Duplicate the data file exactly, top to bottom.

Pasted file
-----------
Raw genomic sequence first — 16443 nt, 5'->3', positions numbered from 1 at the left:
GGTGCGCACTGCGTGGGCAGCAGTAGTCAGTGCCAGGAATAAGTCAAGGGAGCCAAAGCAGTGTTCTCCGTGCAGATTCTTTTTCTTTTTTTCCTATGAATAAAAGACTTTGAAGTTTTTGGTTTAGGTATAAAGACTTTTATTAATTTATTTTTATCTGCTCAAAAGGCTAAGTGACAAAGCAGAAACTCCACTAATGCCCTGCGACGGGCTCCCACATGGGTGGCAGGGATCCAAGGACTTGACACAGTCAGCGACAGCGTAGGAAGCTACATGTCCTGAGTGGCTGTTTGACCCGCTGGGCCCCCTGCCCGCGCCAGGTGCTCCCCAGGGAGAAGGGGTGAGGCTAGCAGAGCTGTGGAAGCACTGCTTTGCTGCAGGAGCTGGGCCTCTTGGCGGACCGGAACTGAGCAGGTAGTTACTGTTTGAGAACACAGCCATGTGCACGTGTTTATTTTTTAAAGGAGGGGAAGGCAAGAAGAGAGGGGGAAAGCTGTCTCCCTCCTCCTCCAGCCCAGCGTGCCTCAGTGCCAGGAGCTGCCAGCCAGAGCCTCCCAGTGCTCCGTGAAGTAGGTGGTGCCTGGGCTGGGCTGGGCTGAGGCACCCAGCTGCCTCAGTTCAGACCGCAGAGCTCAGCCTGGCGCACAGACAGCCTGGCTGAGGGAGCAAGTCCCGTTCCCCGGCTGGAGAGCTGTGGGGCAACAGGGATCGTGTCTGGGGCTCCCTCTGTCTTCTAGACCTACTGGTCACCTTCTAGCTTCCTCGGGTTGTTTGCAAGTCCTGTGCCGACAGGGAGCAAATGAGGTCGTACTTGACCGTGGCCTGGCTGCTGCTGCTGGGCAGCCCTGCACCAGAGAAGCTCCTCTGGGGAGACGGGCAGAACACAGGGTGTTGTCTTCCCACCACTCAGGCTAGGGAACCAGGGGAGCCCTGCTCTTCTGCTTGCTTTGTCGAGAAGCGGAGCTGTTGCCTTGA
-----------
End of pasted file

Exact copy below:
Raw genomic sequence first — 16443 nt, 5'->3', positions numbered from 1 at the left:
GGTGCGCACTGCGTGGGCAGCAGTAGTCAGTGCCAGGAATAAGTCAAGGGAGCCAAAGCAGTGTTCTCCGTGCAGATTCTTTTTCTTTTTTTCCTATGAATAAAAGACTTTGAAGTTTTTGGTTTAGGTATAAAGACTTTTATTAATTTATTTTTATCTGCTCAAAAGGCTAAGTGACAAAGCAGAAACTCCACTAATGCCCTGCGACGGGCTCCCACATGGGTGGCAGGGATCCAAGGACTTGACACAGTCAGCGACAGCGTAGGAAGCTACATGTCCTGAGTGGCTGTTTGACCCGCTGGGCCCCCTGCCCGCGCCAGGTGCTCCCCAGGGAGAAGGGGTGAGGCTAGCAGAGCTGTGGAAGCACTGCTTTGCTGCAGGAGCTGGGCCTCTTGGCGGACCGGAACTGAGCAGGTAGTTACTGTTTGAGAACACAGCCATGTGCACGTGTTTATTTTTTAAAGGAGGGGAAGGCAAGAAGAGAGGGGGAAAGCTGTCTCCCTCCTCCTCCAGCCCAGCGTGCCTCAGTGCCAGGAGCTGCCAGCCAGAGCCTCCCAGTGCTCCGTGAAGTAGGTGGTGCCTGGGCTGGGCTGGGCTGAGGCACCCAGCTGCCTCAGTTCAGACCGCAGAGCTCAGCCTGGCGCACAGACAGCCTGGCTGAGGGAGCAAGTCCCGTTCCCCGGCTGGAGAGCTGTGGGGCAACAGGGATCGTGTCTGGGGCTCCCTCTGTCTTCTAGACCTACTGGTCACCTTCTAGCTTCCTCGGGTTGTTTGCAAGTCCTGTGCCGACAGGGAGCAAATGAGGTCGTACTTGACCGTGGCCTGGCTGCTGCTGCTGGGCAGCCCTGCACCAGAGAAGCTCCTCTGGGGAGACGGGCAGAACACAGGGTGTTGTCTTCCCACCACTCAGGCTAGGGAACCAGGGGAGCCCTGCTCTTCTGCTTGCTTTGTCGAGAAGCGGAGCTGTTGCCTTGA